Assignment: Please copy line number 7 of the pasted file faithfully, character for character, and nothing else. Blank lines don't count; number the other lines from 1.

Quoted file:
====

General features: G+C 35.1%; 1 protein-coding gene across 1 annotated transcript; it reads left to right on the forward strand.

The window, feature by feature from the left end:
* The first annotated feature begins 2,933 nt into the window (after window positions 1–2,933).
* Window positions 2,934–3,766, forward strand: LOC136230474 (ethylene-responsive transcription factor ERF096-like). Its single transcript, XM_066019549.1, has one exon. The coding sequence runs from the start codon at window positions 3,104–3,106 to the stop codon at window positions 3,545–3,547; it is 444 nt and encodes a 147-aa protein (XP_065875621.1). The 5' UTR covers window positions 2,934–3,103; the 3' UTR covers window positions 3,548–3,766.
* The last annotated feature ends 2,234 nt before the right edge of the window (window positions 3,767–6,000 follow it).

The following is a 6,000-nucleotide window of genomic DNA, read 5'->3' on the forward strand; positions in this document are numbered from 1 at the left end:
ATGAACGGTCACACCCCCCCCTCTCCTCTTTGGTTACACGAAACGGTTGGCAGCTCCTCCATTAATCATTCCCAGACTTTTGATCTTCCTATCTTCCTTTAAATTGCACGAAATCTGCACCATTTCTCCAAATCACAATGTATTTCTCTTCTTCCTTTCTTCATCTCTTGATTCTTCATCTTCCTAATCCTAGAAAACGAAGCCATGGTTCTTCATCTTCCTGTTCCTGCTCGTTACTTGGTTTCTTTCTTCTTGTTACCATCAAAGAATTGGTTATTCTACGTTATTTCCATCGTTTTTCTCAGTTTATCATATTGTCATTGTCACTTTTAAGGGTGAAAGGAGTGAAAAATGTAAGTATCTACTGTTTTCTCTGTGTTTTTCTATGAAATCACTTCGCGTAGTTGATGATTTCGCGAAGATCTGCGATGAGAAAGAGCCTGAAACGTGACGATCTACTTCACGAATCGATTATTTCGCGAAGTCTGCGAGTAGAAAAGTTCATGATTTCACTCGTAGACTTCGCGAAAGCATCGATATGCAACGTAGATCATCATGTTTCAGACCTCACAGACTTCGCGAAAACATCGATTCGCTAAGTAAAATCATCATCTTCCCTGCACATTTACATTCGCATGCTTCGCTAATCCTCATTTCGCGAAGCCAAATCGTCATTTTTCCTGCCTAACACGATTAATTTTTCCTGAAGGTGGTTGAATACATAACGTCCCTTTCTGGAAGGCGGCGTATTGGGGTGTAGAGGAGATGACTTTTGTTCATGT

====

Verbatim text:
ATGAACGGTCACACCCCCCCCTCTCCTCTTTGGTTACACGAAACGGTTGGCAGCTCCTCCATTAATCATTCCCAGACTTTTGATCTTCCTATCTTCCTTTAAATTGCACGAAATCTGCACCATTTCTCCAAATCACAATGTATTTCTCTTCTTCCTTTCTTCATCTCTTGATTCTTCATCTTCCTAATCCTAGAAAACGAAGCCATGGTTCTTCATCTTCCTGTTCCTGCTCGTTACTTGGTTTCTTTCTTCTTGTTACCATCAAAGAATTGGTTATTCTACGTTATTTCCATCGTTTTTCTCAGTTTATCATATTGTCATTGTCACTTTTAAGGGTGAAAGGAGTGAAAAATGTAAGTATCTACTGTTTTCTCTGTGTTTTTCTATGAAATCACTTCGCGTAGTTGATGATTTCGCGAAGATCTGCGATGAGAAAGAGCCTGAAACGTGACGATCTACTTCACGAATCGATTATTTCGCGAAGTCTGCGAGTAGAAAAGTTCATGATTTCACTCGTAGACTTCGCGAAAGCATCGATATGCAACGTAGATCATCATGTTTCAGACCTCACAGACTTCGCGAAAACATCGATTCGCTAAGTAAAATCATCATCTTCCCTGCACATTTACATTCGCATGCTTCGCTAATCCTCATTTCGCGAAGCCAAATCGTCATTTTTCCTGCCTAACACGATTAATTTTTCCTGAAGGTGGTTGAATACATAACGTCCCTTTCTGGAAGGCGGCGTATTGGGGTGTAGAGGAGATGACTTTTGTTCATGT